The next major event to disrupt the UK’s property market was the COVID-19 pandemic. Unlike the referendum, which the industry had suspected was coming, coronavirus hit without warning and the resulting lockdowns had a devasting impact on the country’s economy.
During the first lockdown, all house viewings were banned. With little time to arrange virtual viewings, Estate Agents were left in limbo and volumes of sales plummeted. Property prices fell as a result, in every part of the country.
COVID also affected employment. Thousands of people found themselves out of a job and those affected were understandably reluctant to tie themselves into the financial commitment of a house purchase.
In the summer of 2020, the situation suddenly changed. In a bid to stimulate the market, Chancellor Rishi Sunak introduced a stamp duty break for all property purchases (priced under £500,000). This resulted in a surge of interest and property prices rose in most locations across the UK including Finchley.
The stamp duty incentive is scheduled to end on March 31st 2021 and this may further impact sales volumes and prices in Finchley, especially as (at the time of writing) the UK is going through a third lockdown.
Coming out of the COVID-19 pandemic, the outlook for the property market in Finchley remains positive. Much like the rest of Barnet, properties continued to sell at a consistent rate over the past two years, with virtual viewings playing a key role in maintaining market activity.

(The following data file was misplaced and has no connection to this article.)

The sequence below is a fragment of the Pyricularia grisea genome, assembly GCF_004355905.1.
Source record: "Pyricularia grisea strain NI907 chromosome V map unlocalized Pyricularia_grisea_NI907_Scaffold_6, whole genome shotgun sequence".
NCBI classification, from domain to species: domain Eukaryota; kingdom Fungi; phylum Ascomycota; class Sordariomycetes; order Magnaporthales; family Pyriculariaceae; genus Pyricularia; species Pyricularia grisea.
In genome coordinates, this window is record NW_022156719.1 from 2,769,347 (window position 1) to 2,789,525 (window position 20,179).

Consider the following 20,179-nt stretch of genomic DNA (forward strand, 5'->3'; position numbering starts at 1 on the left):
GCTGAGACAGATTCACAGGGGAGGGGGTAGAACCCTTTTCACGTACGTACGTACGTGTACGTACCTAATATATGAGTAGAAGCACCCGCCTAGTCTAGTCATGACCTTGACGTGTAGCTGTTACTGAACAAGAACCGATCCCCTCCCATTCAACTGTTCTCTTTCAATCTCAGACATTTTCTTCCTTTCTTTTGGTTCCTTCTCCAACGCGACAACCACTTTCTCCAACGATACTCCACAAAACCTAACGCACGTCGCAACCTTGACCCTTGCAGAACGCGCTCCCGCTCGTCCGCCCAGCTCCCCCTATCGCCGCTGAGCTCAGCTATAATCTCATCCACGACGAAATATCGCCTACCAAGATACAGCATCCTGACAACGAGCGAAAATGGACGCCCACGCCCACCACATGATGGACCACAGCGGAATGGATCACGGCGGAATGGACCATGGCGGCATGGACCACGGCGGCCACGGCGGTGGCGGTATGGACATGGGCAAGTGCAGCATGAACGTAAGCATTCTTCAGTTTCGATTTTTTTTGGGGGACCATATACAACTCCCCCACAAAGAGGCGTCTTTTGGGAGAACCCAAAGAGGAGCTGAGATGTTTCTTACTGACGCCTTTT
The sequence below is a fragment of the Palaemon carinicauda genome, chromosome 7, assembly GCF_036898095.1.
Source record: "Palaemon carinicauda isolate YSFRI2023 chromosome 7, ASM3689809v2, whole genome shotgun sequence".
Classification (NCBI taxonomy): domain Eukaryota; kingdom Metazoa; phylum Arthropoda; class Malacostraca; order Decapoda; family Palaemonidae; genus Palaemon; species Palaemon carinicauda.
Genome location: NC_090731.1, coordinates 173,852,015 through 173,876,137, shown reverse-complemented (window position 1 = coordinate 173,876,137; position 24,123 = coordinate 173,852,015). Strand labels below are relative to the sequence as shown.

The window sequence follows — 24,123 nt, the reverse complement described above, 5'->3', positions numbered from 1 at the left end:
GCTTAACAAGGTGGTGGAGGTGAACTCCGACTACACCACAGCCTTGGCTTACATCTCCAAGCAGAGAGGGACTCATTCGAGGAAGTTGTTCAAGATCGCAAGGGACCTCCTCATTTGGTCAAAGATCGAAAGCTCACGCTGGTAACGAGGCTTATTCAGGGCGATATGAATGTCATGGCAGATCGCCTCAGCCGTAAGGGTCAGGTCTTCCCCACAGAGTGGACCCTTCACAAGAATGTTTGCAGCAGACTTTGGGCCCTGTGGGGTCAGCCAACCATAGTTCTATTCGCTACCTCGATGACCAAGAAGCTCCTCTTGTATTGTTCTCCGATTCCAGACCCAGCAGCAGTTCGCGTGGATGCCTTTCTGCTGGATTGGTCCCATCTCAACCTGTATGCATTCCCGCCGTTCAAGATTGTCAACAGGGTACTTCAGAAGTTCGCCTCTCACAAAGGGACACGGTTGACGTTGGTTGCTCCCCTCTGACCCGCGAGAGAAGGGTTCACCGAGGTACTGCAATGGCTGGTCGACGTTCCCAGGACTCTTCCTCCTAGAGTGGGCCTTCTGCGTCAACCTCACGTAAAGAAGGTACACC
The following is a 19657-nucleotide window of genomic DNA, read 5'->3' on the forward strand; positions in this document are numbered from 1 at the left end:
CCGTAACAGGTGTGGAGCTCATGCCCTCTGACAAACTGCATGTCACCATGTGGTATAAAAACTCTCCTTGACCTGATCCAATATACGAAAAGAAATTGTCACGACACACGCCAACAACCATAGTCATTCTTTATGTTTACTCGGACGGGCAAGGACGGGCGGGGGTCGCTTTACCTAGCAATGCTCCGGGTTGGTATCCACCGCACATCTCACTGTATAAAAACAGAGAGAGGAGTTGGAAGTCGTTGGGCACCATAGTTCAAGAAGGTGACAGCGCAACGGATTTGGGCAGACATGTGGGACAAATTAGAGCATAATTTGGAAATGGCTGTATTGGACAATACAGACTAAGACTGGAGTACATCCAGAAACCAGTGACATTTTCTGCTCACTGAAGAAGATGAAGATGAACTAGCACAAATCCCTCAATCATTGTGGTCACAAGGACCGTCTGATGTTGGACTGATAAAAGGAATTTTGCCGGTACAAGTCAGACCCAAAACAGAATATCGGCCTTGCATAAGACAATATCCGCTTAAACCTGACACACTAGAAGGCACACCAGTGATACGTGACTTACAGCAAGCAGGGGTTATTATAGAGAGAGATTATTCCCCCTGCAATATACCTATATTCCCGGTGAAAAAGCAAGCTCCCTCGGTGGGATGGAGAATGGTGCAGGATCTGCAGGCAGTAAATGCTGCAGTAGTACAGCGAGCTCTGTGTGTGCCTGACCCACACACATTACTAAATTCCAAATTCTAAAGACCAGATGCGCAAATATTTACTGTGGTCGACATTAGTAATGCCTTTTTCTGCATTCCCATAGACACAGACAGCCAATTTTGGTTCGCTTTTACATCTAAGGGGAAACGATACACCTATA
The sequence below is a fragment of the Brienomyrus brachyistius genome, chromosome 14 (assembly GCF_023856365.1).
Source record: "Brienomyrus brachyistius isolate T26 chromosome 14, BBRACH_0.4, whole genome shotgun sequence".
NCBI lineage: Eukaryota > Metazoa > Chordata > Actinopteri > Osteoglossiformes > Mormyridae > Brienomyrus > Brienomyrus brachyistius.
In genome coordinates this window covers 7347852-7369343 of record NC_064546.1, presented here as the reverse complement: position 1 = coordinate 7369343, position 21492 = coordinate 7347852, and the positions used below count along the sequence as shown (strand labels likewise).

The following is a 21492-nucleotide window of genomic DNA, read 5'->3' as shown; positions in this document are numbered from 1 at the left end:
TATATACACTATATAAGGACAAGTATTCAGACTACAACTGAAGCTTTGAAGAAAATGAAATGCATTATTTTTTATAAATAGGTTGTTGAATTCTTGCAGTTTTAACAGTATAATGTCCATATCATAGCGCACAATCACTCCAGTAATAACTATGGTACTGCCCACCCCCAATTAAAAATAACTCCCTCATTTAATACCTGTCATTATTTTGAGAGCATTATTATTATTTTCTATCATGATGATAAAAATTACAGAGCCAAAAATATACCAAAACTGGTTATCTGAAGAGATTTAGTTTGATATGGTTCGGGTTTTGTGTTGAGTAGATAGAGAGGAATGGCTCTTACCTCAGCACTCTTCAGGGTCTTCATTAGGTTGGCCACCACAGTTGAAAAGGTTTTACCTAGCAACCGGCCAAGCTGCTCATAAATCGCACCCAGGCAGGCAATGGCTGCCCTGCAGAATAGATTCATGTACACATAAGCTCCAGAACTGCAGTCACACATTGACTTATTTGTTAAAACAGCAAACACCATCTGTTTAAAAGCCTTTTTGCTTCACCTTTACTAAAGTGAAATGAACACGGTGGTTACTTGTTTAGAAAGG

House prices continued to flourish, averaging around £694,000, which is up 3% on the previous year and an impressive 11% up on the previous peak of £620,000 in 2017. The extended stamp duty break provided by the government was hugely beneficial, allowing buyers to invest the money into a property to secure their ideal home, rather than putting it aside to pay for the tax.
As COVID restrictions lifted across London and the UK, professionals slowly began to return to the capital with different needs. Working from home became more commonplace, which meant they wanted larger homes while also having strong commuting links for office drop ins and meetings. These are areas Finchley excels in and prices were still much lower than central London, while also being strong enough for sellers to make a healthy profit.
As of April 2022, average property prices in Barnet stood at around £700,000, demonstrating that sale prices in Finchley were still on an upward trajectory. For the borough of Barnet, this is a 5% increase on March and a 6.2% increase of April of last year, which bodes well for the coming months.
Properties in London have been selling a lot faster on average, taking an average of 51 days, compared to 64 days at the same time last year. It shows that while there is growing economic uncertainty, properties are still exchanging hands for higher prices and without too much delay. The market could start to slow in the next 6-12 months, so now is the time to maximise the full value of your property.
Finchley has always been a popular choice with house hunters and the pandemic has only increased its appeal. While it may be difficult to know exactly where the market will be in five years’ time, sellers can find some reassurance in the fact that the district will continue to offer an attractive and more affordable alternative to buying in central London.
Finchley is a great place to live, for people of all ages. It’s well-connected with train stations taking commuters to Central London plus its close proximity to the North Circular and the M1. If you’d like to buy a property in Finchley, get in contact with our team to find out more about the area. We’ve got a wide range of properties on our books, from desirable studio apartments to spacious family homes.
To see our list of properties currently available to buy in Finchley, start your search here.